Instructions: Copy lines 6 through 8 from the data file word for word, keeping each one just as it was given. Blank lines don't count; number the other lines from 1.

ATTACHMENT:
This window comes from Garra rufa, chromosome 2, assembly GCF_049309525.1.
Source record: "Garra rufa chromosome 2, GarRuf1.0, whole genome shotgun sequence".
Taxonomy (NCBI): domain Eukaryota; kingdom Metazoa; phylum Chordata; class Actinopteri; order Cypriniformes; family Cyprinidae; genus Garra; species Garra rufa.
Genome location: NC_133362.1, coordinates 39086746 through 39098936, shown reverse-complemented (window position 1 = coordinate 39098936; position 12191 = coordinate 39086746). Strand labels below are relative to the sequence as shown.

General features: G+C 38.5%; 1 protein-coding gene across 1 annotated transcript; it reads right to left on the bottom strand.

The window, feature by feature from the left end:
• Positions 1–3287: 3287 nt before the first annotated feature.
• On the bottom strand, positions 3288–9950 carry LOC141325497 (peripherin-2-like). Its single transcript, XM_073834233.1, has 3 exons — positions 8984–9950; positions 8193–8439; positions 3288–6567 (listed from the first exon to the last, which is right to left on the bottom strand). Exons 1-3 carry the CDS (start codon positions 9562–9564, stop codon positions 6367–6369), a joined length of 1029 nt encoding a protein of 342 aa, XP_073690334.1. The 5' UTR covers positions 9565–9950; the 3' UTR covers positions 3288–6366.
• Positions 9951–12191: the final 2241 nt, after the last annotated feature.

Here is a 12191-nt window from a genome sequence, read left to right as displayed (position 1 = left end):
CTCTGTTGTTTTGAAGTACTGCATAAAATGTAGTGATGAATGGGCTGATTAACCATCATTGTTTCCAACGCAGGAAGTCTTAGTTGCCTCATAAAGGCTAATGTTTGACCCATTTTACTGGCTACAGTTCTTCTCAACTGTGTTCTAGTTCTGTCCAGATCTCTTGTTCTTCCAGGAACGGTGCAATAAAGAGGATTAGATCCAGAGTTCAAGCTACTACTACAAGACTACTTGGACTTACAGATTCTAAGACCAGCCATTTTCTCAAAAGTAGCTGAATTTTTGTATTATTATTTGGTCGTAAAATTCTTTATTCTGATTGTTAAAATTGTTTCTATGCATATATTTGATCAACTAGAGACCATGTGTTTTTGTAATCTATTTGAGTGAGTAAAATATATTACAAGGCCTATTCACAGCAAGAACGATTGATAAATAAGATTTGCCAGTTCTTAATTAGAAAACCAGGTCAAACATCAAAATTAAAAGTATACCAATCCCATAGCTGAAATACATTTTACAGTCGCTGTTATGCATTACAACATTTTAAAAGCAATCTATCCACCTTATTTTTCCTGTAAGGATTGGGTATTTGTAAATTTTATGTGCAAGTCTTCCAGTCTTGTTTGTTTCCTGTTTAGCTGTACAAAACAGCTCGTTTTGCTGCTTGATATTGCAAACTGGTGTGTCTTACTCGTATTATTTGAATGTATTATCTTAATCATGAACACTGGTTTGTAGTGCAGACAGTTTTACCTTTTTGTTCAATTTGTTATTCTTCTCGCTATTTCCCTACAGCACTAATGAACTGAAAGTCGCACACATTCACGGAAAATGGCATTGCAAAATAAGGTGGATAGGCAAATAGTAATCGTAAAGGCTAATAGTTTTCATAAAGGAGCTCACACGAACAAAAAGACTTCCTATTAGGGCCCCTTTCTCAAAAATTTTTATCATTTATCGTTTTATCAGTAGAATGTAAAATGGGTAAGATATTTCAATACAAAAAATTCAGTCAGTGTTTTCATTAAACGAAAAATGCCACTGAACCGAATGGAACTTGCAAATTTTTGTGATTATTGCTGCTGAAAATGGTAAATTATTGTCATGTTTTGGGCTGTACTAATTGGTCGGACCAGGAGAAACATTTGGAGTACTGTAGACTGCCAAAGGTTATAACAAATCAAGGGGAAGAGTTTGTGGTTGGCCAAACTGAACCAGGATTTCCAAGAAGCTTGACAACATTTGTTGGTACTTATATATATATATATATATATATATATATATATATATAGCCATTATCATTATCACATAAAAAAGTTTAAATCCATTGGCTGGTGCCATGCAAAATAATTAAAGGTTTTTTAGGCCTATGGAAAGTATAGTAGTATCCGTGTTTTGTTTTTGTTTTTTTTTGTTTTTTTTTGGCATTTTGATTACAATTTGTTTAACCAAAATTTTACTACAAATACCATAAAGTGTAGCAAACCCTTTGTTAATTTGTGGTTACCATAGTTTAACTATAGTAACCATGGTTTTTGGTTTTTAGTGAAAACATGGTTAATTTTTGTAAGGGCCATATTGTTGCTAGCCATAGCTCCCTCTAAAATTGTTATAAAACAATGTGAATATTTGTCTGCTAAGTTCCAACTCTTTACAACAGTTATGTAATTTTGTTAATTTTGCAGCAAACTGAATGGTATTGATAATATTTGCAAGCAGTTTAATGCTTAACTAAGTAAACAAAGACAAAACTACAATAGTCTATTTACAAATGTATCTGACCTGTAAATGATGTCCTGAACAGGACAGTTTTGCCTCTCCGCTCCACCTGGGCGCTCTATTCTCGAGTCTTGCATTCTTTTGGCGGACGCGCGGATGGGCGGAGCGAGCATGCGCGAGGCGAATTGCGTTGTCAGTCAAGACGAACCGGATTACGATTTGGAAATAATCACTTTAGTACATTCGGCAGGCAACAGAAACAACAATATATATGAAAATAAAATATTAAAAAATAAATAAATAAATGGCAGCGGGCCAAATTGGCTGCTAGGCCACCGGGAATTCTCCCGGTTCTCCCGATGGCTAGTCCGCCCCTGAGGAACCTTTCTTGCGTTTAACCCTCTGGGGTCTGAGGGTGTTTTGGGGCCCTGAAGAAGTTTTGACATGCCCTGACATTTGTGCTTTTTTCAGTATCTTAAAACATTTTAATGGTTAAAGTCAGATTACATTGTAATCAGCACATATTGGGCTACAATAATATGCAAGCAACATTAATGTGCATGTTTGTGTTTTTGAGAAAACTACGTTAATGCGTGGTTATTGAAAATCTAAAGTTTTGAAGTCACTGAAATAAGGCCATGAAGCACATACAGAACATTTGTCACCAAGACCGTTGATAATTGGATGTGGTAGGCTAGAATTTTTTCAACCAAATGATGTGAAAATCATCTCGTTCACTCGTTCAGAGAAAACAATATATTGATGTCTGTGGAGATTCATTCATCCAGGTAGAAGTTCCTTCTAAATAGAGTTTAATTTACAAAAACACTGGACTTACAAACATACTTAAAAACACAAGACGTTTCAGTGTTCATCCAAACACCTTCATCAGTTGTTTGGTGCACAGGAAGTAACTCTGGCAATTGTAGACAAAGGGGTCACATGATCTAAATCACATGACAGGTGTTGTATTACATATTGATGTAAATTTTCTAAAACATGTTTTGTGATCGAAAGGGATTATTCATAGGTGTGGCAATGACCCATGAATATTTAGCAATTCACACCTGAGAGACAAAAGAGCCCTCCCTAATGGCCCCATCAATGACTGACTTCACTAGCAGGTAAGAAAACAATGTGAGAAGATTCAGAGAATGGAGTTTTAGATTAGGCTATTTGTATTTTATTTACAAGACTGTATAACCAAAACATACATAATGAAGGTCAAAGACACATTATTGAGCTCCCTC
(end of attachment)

The window, feature by feature from the left end:
• Positions 1–3287: 3287 nt before the first annotated feature.
• On the bottom strand, positions 3288–9950 carry LOC141325497 (peripherin-2-like). Its single transcript, XM_073834233.1, has 3 exons — positions 8984–9950; positions 8193–8439; positions 3288–6567 (listed from the first exon to the last, which is right to left on the bottom strand). Exons 1-3 carry the CDS (start codon positions 9562–9564, stop codon positions 6367–6369), a joined length of 1029 nt encoding a protein of 342 aa, XP_073690334.1. The 5' UTR covers positions 9565–9950; the 3' UTR covers positions 3288–6366.